The fees charged depend a lot on your agreement with your own bank, not so much on what the policy of the bank you are withdrawing the money from is. I have only seen one ATM in Europe that actually stuck their own surcharge on, and that was a credit union in Baden-Baden, Germany.
The way ATM service charges in Europe work is exactly opposite to the way they work in the USA or Canada. In Europe, the bank that owns the ATM you use bills your home bank head office directly for their service fee. They don't take it out of your card at the time you make the withdrawal. It's then up to your bank to decide how much to charge you.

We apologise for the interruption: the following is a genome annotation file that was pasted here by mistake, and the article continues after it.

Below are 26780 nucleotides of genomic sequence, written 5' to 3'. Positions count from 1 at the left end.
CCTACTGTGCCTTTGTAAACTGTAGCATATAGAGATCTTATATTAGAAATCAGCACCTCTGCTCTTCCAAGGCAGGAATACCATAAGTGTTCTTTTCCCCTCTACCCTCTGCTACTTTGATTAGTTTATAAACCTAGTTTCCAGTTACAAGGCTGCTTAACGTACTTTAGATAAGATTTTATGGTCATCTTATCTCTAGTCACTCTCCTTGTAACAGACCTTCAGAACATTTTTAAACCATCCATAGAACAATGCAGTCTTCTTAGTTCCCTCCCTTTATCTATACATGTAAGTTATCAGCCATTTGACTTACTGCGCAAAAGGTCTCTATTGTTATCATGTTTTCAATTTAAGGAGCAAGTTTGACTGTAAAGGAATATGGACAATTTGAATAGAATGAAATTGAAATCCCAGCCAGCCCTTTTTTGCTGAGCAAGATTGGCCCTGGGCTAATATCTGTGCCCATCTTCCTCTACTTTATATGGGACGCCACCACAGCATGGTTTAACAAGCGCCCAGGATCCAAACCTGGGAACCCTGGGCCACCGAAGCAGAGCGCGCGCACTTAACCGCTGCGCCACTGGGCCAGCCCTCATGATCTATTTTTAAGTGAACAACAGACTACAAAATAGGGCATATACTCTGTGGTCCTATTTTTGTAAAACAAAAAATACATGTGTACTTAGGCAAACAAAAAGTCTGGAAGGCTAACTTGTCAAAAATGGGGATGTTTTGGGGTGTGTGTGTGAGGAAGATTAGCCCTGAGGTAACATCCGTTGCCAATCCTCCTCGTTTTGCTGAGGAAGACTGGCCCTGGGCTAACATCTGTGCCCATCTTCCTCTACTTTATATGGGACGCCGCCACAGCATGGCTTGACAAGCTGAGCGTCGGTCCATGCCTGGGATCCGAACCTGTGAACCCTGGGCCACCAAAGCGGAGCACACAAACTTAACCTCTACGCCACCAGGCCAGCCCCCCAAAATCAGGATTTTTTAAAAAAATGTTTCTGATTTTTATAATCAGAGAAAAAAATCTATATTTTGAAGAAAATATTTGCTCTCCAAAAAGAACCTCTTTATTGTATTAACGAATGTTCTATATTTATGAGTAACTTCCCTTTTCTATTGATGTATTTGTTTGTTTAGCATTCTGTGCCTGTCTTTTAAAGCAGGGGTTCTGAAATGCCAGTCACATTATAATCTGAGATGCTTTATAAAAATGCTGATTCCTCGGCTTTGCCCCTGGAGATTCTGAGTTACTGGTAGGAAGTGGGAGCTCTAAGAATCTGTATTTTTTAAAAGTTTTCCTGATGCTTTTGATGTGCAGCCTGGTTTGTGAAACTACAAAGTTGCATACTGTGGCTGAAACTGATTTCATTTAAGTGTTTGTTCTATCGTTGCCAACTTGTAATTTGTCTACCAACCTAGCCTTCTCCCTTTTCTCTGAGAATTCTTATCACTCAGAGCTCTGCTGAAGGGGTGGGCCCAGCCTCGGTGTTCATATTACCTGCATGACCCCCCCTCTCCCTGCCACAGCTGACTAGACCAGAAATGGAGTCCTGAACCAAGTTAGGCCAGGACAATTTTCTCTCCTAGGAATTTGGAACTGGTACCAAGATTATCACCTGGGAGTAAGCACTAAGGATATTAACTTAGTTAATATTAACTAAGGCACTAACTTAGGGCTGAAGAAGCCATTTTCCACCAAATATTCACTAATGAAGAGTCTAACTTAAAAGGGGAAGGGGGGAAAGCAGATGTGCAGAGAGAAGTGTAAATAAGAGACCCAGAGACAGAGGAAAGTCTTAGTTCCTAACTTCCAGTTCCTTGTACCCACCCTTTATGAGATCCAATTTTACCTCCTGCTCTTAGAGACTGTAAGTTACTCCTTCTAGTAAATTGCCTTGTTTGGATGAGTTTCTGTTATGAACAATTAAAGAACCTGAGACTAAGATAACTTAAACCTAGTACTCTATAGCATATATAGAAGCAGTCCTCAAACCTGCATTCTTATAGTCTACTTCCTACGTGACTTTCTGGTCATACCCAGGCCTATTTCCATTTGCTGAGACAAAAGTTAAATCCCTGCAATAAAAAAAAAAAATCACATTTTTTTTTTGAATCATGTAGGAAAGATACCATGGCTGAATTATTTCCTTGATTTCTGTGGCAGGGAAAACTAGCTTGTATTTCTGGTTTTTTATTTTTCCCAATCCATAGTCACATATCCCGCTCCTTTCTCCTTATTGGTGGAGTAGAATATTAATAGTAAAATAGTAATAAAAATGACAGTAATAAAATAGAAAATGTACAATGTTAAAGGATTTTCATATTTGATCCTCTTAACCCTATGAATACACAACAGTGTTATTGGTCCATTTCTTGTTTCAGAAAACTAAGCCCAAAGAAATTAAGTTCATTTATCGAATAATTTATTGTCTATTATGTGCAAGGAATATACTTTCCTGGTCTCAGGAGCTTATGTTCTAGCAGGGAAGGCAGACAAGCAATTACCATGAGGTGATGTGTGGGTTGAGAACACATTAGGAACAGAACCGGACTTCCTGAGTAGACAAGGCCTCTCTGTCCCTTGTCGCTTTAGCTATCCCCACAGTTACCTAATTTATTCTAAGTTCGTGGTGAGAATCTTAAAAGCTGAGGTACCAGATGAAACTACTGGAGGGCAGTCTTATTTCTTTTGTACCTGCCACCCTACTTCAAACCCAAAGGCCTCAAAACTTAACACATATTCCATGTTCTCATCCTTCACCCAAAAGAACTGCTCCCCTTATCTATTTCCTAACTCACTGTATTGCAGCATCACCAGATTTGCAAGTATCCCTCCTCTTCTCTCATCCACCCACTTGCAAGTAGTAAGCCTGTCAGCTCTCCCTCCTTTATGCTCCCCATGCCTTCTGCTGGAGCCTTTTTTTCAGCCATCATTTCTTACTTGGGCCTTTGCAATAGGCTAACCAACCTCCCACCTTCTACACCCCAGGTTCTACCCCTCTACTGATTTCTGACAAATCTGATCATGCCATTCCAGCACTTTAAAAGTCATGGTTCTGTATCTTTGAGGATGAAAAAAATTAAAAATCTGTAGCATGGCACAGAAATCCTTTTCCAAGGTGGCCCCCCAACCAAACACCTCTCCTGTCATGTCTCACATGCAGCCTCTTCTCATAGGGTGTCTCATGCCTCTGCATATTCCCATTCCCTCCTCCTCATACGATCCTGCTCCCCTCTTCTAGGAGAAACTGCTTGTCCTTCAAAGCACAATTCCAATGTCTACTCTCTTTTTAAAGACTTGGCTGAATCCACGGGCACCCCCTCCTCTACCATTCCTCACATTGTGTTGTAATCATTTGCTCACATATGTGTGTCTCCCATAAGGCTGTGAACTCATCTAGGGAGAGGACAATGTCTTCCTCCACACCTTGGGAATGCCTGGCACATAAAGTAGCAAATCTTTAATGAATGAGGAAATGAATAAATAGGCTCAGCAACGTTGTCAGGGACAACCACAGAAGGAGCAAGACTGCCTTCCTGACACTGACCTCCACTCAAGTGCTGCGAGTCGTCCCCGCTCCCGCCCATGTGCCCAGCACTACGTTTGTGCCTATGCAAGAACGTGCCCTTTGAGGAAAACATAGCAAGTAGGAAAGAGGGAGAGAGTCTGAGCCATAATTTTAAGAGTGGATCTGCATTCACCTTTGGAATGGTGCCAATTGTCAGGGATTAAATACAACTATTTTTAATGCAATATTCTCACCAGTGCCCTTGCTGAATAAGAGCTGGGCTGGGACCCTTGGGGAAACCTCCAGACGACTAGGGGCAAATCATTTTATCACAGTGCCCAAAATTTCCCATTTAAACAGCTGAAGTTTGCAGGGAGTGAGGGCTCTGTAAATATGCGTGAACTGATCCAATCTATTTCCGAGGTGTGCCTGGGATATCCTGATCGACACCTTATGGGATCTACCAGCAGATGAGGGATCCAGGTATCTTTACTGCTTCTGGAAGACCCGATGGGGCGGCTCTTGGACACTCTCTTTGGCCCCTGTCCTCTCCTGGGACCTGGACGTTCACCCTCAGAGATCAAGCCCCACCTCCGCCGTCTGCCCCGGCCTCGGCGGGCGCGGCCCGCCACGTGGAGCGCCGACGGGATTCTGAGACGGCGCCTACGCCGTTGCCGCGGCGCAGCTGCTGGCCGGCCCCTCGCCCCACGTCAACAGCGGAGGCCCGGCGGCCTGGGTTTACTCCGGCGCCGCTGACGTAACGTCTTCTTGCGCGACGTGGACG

Check with your own bank, before you leave home, to find out what they will charge you for the overseas transactions. If it is USD 3 or less, that's typical of what a European bank charges its customers for out of country transactions.
Make sure your bank card has one of the following logos on it: Maestro
or Plus. Otherwise, you won't get much mileage out of it.
Or, look for some of these symbols on the back, the more, the better:
[This message has been edited by PanEuropean (edited 05 August 2002).]